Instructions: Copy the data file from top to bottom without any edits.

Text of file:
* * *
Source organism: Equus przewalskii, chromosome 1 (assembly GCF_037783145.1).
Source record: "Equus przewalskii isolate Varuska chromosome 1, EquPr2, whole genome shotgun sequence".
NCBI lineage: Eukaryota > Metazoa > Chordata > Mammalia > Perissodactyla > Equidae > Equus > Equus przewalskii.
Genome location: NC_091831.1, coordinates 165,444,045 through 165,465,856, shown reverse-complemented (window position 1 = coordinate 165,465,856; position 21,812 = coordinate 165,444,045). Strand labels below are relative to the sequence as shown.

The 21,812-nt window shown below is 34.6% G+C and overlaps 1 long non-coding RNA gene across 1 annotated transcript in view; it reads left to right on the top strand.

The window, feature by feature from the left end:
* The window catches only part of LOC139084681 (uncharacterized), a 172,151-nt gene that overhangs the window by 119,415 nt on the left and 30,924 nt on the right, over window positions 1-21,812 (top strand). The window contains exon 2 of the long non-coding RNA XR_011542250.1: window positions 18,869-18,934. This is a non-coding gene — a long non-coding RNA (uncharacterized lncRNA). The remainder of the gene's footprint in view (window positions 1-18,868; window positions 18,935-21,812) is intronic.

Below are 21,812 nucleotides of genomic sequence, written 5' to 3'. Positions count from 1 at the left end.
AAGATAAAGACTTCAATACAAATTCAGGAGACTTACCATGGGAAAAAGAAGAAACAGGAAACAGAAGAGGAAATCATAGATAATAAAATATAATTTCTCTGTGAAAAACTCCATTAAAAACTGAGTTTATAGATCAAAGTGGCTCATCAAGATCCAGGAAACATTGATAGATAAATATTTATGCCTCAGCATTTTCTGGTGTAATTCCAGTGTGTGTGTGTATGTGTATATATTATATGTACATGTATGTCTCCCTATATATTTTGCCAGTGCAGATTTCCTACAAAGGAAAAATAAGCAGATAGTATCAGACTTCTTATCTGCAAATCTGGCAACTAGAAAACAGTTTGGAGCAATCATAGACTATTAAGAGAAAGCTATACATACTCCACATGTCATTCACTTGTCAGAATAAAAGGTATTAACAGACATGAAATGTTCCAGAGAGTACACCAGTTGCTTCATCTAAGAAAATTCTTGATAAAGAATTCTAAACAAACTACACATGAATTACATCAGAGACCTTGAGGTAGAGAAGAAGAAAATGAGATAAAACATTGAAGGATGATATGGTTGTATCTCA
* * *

Source organism: Equus przewalskii, chromosome 1 (assembly GCF_037783145.1).
Source record: "Equus przewalskii isolate Varuska chromosome 1, EquPr2, whole genome shotgun sequence".
NCBI lineage: Eukaryota > Metazoa > Chordata > Mammalia > Perissodactyla > Equidae > Equus > Equus przewalskii.
Genome location: NC_091831.1, coordinates 165,444,045 through 165,465,856, shown reverse-complemented (window position 1 = coordinate 165,465,856; position 21,812 = coordinate 165,444,045). Strand labels below are relative to the sequence as shown.

The 21,812-nt window shown below is 34.6% G+C and overlaps 1 long non-coding RNA gene across 1 annotated transcript in view; it reads left to right on the top strand.

The window, feature by feature from the left end:
* The window catches only part of LOC139084681 (uncharacterized), a 172,151-nt gene that overhangs the window by 119,415 nt on the left and 30,924 nt on the right, over window positions 1-21,812 (top strand). The window contains exon 2 of the long non-coding RNA XR_011542250.1: window positions 18,869-18,934. This is a non-coding gene — a long non-coding RNA (uncharacterized lncRNA). The remainder of the gene's footprint in view (window positions 1-18,868; window positions 18,935-21,812) is intronic.

Below are 21,812 nucleotides of genomic sequence, written 5' to 3'. Positions count from 1 at the left end.
AAGATAAAGACTTCAATACAAATTCAGGAGACTTACCATGGGAAAAAGAAGAAACAGGAAACAGAAGAGGAAATCATAGATAATAAAATATAATTTCTCTGTGAAAAACTCCATTAAAAACTGAGTTTATAGATCAAAGTGGCTCATCAAGATCCAGGAAACATTGATAGATAAATATTTATGCCTCAGCATTTTCTGGTGTAATTCCAGTGTGTGTGTGTATGTGTATATATTATATGTACATGTATGTCTCCCTATATATTTTGCCAGTGCAGATTTCCTACAAAGGAAAAATAAGCAGATAGTATCAGACTTCTTATCTGCAAATCTGGCAACTAGAAAACAGTTTGGAGCAATCATAGACTATTAAGAGAAAGCTATACATACTCCACATGTCATTCACTTGTCAGAATAAAAGGTATTAACAGACATGAAATGTTCCAGAGAGTACACCAGTTGCTTCATCTAAGAAAATTCTTGATAAAGAATTCTAAACAAACTACACATGAATTACATCAGAGACCTTGAGGTAGAGAAGAAGAAAATGAGATAAAACATTGAAGGATGATATGGTTGTATCTCA